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It was my understanding that bottom boards made like that (same ones I use) are supposed to act as a reducer; 3/4 being fully open and 3/8 being reduced) I have been making it a practice to use the 3/8 side because as mentioned the mice are terrible... maybe not in the summer... but wait untill it starts snowing they will make an absolute mess of a hive and comb.
 

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tech hit the nail on the head about the brood nest being farther away from the sunlight. You might even notice the do not fill out the very front bottom corner with cells. Several years ago the slatted rack was the new thing to have to help keep the sunlight out of the hives.

I will admit I RUN THE 3/4" side of bottom boards year around. If entrance reducers are used they are not pushed in flush with the front. Actually most times it is just a stick big enough to cover the amount of entrance I want.
 

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Ventllation is very important---but there are assorted ways of ventilating a hive. In still air, the bees will stream a breeze through the hive by flapping their wings. We try to help them by making the openings available to them adequately large--matching the openings of the hive (one or more) to the size of its population and the season. Too much of an opening or too many of them may not be to the bees' advantage (they also have to maintain their heat). At different times of the day, in different seasons or in changing weather, their needs will vary so what we do is try to provide the best conditions for them to handle these changes as best as possible.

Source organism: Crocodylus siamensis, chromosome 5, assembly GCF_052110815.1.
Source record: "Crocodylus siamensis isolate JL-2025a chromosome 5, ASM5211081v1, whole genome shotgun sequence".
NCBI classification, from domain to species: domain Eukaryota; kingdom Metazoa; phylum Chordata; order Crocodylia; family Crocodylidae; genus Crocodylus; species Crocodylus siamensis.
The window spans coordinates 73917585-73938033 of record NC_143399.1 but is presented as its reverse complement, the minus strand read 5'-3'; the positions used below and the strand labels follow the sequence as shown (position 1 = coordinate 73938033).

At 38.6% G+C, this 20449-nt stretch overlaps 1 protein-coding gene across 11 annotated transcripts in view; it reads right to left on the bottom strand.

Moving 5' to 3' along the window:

The full answer to this question is really much longer and has to balance many complex factors including additional considerations such as wind direction, light, pests,......
 

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I was taught (long long ago) to use manufactured bottom boards just as cheezer describes. so part of the spring and fall manipulation at that time was flipping over the bottom board.

I think efmesch handled the ventilation question quite well. it is perhaps useful here to point out that bees in their natural state (ie in the hollow of a tree) typically have one entrance the size of a silver dollar at the very bottom of the nest. on occasion bees in such circumstance will have two entrances but these are rare. as far as I can know 'the bees' existing with this one puny entrance for millions of years even without beekeepers to make the opening larger or smaller based upon some whim.
 
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